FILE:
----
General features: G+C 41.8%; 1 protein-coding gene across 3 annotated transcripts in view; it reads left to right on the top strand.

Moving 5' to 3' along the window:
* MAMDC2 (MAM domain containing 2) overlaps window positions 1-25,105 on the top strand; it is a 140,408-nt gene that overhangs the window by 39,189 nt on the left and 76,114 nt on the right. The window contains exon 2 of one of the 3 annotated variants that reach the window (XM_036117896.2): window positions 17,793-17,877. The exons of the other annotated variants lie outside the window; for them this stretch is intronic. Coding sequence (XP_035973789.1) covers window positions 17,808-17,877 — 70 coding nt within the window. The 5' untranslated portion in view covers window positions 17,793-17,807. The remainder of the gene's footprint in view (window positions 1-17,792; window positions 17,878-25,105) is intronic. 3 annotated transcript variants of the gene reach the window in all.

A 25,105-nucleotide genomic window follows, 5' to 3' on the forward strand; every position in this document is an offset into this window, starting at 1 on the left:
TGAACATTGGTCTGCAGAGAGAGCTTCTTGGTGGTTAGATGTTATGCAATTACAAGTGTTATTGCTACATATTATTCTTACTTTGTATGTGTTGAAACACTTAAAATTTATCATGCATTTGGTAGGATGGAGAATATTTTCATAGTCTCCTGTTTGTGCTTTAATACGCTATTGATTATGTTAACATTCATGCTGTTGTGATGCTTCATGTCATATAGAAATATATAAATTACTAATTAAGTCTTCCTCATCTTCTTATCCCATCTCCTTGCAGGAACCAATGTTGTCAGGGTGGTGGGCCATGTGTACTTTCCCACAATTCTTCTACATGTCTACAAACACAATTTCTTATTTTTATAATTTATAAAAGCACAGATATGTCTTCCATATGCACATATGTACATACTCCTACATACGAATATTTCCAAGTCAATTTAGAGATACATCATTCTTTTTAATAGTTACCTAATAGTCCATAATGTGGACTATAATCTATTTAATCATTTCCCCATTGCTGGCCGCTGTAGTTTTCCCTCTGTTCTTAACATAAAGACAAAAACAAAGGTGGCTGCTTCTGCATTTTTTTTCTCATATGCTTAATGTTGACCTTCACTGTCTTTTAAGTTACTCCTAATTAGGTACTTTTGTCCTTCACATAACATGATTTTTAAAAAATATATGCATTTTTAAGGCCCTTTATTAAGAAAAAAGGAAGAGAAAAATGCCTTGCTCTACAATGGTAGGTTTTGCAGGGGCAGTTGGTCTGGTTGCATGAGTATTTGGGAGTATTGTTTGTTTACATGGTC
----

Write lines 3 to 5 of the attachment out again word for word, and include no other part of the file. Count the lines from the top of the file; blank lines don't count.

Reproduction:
* MAMDC2 (MAM domain containing 2) overlaps window positions 1-25,105 on the top strand; it is a 140,408-nt gene that overhangs the window by 39,189 nt on the left and 76,114 nt on the right. The window contains exon 2 of one of the 3 annotated variants that reach the window (XM_036117896.2): window positions 17,793-17,877. The exons of the other annotated variants lie outside the window; for them this stretch is intronic. Coding sequence (XP_035973789.1) covers window positions 17,808-17,877 — 70 coding nt within the window. The 5' untranslated portion in view covers window positions 17,793-17,807. The remainder of the gene's footprint in view (window positions 1-17,792; window positions 17,878-25,105) is intronic. 3 annotated transcript variants of the gene reach the window in all.

A 25,105-nucleotide genomic window follows, 5' to 3' on the forward strand; every position in this document is an offset into this window, starting at 1 on the left:
TGAACATTGGTCTGCAGAGAGAGCTTCTTGGTGGTTAGATGTTATGCAATTACAAGTGTTATTGCTACATATTATTCTTACTTTGTATGTGTTGAAACACTTAAAATTTATCATGCATTTGGTAGGATGGAGAATATTTTCATAGTCTCCTGTTTGTGCTTTAATACGCTATTGATTATGTTAACATTCATGCTGTTGTGATGCTTCATGTCATATAGAAATATATAAATTACTAATTAAGTCTTCCTCATCTTCTTATCCCATCTCCTTGCAGGAACCAATGTTGTCAGGGTGGTGGGCCATGTGTACTTTCCCACAATTCTTCTACATGTCTACAAACACAATTTCTTATTTTTATAATTTATAAAAGCACAGATATGTCTTCCATATGCACATATGTACATACTCCTACATACGAATATTTCCAAGTCAATTTAGAGATACATCATTCTTTTTAATAGTTACCTAATAGTCCATAATGTGGACTATAATCTATTTAATCATTTCCCCATTGCTGGCCGCTGTAGTTTTCCCTCTGTTCTTAACATAAAGACAAAAACAAAGGTGGCTGCTTCTGCATTTTTTTTCTCATATGCTTAATGTTGACCTTCACTGTCTTTTAAGTTACTCCTAATTAGGTACTTTTGTCCTTCACATAACATGATTTTTAAAAAATATATGCATTTTTAAGGCCCTTTATTAAGAAAAAAGGAAGAGAAAAATGCCTTGCTCTACAATGGTAGGTTTTGCAGGGGCAGTTGGTCTGGTTGCATGAGTATTTGGGAGTATTGTTTGTTTACATGGTC